How EA has never managed to get a decent battle royale out of it I do not know. I don’t even want it but I would’ve thought a free-to-play version organised around battle royale would’ve been the first thing EA had run to. Unusual for them to miss a trick. They’re many things but I don’t usually think of them as incompetent.

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Quickly impressed
I’ve been watching this year’s Summer Games Done Quick and I am so impressed with the range of skill on display. Some of the things people can do in these games is utterly astounding.

But it’s not just the straight gameplay or finding glitches. There’s a Super Mario World Kaizo head-to-head race where they’ve made their own levels and made the game do things Nintendo never had in mind.

But the thing that really impressed me was this run of Zelda: Ocarina Of Time, which uses tool assists to basically reprogram the game using button presses no human could manage. It’s probably better to watch it without knowing what is shown off in the game, but it’s not the usual glitch your way to Ganon you may expect from a speedrun.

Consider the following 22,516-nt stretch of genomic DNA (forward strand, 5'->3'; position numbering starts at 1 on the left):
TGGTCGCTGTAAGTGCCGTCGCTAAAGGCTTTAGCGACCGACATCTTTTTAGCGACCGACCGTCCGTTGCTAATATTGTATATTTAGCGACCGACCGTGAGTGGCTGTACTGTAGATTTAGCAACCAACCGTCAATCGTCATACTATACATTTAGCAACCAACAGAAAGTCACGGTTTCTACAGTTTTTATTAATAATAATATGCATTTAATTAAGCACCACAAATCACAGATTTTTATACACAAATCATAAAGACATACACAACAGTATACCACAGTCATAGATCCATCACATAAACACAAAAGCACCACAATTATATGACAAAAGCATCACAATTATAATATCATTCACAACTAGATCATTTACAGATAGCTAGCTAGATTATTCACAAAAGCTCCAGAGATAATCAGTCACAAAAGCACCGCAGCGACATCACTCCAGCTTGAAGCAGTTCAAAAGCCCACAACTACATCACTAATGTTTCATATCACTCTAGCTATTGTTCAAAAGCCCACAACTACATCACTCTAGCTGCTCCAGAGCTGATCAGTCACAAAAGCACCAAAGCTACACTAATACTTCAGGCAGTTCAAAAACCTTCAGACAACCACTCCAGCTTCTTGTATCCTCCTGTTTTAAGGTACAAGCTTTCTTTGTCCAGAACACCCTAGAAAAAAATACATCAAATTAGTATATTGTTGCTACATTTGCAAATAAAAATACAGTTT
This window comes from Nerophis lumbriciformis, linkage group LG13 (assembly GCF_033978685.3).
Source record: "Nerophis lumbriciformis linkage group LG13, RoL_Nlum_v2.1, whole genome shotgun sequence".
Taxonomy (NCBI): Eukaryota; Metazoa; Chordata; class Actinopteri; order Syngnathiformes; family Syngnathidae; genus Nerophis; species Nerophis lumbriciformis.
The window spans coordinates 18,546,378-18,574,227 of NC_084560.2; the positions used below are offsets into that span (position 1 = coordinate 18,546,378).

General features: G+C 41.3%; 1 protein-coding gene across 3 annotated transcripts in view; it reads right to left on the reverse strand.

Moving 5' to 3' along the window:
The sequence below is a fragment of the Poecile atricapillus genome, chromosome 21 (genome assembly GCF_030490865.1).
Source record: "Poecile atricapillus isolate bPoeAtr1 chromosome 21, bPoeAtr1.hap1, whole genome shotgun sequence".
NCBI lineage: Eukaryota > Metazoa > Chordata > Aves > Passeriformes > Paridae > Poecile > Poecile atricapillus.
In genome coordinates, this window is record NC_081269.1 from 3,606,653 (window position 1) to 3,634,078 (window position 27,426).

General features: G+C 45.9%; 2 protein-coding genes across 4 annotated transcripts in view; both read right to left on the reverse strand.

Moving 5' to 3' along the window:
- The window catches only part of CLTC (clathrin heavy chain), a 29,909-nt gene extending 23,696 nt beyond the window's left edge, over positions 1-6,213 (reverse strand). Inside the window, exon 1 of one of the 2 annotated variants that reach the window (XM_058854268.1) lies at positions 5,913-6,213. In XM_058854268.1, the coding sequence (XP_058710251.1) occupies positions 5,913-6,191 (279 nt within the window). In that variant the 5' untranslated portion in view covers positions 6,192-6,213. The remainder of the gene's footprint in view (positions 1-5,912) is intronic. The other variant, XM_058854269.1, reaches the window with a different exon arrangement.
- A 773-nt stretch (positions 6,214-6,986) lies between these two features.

Euclidian Boxes

Familiar setting
Wouldn’t it make a nice change if they would make some new Call Of Duty maps set in the UK?

Here are some ideas: old peoples’ home, council estate, Buckingham Palace garden party, retail park, Wembley Stadium, car boot sale, Birmingham Bull Ring, Coronation Street, Stonehenge, Primark.
Tim Keeling

GC: There have been a few over the years. Underground from Modern Warfare 3, Encore from Black Ops 2, Parliament from Advanced Warfare, and London Docks from WW2. There’s six in Modern Warfare alone, including Piccadilly.

Far From Home
I have just upgraded my PS Plus membership for the simple reason that it would have been mad not to. £20 to upgrade for the rest of the year gives me at least three PlayStation 5 games that I would have otherwise bought, as well as a few PlayStation 4 game I missed. The problem that Sony are going to have is keeping interest after the first year. They need to keep adding new titles and that may be difficult with limited releases and no addition of day one titles.

Anyway, first game I downloaded was Spider-Man: Miles Morales and I agree, it benefits from being a shorter and tighter game and so avoids the drag that comes later on in open world games. What it did get me thinking about was where Spider-Man 2 goes from here. I know that it is where he is mainly based but surely you cannot just have another game based around New York?

Not sure that there would be as many fans for a sequel that could have worked as DLC (that said, I think that Spider-Man would work really well as a base game for loads of DLC, bearing in mind his single base of operations and so the need to just add new storylines to an existing game mechanic).